Presented here have been a few things to watch for in the Age of Bush. But what of that other guy, the one that lost (sort of)? What, in the final analysis, are we to say about Bush's erstwhile opponent? What sort of epitaph are we to write for Al Gore?
        This writer, along with the majority of the U.S. press, has not been kind to Al Gore. Some, like myself, have derided him as being virtually indistinguishable from Bush. Others have criticized him for squandering Clinton's supposed legacy. Still others, rather bizarrely, have denounced him as being too 'liberal.'
        There seems to be a fairly wide consensus that Gore waged a rather lackluster campaign and a noticeably feeble post-election battle. It occurs to me though that, in a sense, perhaps we have been a bit too harsh in our criticism of Clinton's second fiddle.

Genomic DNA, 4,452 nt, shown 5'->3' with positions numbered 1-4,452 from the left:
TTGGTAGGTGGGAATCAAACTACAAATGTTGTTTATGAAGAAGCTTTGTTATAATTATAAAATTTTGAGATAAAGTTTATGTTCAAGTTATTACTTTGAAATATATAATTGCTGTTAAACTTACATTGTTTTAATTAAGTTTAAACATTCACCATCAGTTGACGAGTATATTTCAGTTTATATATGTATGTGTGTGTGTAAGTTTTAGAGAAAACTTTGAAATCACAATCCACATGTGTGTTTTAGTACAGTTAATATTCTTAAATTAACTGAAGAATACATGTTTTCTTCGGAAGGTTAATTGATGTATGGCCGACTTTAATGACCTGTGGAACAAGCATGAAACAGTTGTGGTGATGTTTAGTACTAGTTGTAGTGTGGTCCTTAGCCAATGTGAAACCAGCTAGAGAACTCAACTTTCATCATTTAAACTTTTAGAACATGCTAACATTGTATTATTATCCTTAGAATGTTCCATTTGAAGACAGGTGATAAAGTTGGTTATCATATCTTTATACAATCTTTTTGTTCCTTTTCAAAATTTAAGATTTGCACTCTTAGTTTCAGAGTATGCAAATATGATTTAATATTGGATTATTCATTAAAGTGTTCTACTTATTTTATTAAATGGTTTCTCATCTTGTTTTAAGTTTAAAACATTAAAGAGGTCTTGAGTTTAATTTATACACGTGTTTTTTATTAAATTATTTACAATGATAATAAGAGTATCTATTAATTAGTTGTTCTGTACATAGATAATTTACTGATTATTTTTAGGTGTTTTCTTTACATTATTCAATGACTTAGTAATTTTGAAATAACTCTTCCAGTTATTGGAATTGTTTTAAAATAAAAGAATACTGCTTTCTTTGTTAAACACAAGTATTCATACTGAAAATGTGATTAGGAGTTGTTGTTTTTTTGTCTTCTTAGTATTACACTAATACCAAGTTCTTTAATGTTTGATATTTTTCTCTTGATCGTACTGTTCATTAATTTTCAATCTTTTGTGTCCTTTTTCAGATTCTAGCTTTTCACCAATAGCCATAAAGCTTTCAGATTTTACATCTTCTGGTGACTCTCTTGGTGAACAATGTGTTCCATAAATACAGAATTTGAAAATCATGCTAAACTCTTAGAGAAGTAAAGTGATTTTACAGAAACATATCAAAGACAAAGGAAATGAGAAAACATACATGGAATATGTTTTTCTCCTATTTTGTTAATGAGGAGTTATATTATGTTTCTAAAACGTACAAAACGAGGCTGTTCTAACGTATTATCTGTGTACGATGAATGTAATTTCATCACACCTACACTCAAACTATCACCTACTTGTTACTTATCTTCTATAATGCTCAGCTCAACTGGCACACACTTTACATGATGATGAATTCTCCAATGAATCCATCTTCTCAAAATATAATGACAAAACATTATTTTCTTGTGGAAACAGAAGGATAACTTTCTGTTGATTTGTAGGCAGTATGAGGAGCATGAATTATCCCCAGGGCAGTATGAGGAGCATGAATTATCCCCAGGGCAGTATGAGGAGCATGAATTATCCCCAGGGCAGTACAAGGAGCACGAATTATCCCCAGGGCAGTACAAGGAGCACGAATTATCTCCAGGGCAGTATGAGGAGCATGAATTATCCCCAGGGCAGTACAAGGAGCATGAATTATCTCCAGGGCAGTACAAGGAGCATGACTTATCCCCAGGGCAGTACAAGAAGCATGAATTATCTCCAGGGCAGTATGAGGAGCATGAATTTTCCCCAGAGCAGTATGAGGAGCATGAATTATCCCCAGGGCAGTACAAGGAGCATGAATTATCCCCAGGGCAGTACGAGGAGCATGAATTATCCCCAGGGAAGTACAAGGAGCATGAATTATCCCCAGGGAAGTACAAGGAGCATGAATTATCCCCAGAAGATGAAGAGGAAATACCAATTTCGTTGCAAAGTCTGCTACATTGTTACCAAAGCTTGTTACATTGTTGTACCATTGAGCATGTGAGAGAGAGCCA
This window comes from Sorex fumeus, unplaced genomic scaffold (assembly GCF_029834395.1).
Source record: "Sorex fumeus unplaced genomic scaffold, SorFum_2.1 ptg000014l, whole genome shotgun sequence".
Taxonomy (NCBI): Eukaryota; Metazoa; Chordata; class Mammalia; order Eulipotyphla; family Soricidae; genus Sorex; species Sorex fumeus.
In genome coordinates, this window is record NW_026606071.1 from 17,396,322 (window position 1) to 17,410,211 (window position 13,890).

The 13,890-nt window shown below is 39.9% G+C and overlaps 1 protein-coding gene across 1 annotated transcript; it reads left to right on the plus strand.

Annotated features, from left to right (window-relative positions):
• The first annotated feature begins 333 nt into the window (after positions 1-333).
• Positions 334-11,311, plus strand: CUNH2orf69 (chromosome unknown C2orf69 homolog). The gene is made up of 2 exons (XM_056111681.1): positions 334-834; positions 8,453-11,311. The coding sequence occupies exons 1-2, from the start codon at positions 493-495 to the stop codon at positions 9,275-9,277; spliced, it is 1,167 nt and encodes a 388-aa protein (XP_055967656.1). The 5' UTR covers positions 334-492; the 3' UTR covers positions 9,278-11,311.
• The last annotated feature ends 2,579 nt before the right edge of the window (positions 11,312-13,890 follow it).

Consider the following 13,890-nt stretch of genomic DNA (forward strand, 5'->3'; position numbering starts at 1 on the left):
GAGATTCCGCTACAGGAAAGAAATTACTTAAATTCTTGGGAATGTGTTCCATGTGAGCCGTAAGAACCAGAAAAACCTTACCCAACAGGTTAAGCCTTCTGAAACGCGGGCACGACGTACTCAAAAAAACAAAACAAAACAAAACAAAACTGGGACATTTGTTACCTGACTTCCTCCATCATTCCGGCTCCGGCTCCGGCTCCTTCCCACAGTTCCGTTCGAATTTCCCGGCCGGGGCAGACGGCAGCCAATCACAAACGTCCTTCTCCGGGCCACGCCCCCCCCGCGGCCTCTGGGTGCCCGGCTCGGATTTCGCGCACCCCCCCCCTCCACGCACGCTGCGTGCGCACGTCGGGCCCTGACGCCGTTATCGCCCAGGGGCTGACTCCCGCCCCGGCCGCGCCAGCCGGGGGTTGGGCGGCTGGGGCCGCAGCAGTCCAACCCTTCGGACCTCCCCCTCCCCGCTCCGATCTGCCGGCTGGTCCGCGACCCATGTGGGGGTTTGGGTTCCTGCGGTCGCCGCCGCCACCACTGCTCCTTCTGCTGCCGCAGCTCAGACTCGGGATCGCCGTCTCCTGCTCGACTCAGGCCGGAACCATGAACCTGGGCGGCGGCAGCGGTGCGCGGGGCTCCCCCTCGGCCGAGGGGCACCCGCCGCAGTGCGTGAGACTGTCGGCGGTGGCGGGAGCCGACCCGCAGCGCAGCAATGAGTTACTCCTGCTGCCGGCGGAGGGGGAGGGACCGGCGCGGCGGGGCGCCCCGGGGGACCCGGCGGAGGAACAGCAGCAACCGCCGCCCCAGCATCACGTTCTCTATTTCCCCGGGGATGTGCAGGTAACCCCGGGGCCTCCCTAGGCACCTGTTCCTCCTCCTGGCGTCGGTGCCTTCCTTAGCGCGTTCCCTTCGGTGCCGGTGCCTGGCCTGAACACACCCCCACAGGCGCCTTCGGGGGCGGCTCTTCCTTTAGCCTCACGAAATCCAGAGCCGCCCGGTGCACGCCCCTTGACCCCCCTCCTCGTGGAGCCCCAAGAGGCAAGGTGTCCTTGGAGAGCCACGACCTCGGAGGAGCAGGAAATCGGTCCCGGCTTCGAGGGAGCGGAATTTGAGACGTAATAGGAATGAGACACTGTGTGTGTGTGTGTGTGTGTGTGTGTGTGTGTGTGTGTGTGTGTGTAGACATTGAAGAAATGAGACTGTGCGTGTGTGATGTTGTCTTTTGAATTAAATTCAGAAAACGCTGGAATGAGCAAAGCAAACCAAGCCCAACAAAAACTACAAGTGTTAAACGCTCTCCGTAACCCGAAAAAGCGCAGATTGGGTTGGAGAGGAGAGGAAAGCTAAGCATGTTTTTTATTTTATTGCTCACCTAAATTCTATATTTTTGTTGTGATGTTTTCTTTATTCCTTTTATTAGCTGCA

It appears, in hindsight, that Gore had a tough job to perform. He had to somehow manage to lose to George Bush, after all, without appearing to intentionally do so. And he had to do it while representing an administration widely viewed (though falsely) by the American people as bringing an unprecedented peacetime prosperity upon the nation.
        That's a pretty tall order for anyone to fill. The closest comparison I can think of would be for, say, Mike Tyson to take a dive in the ring against Pauly Shore, without appearing to intentionally throw the fight. Put in the same difficult position, do you really think you could have lost any better?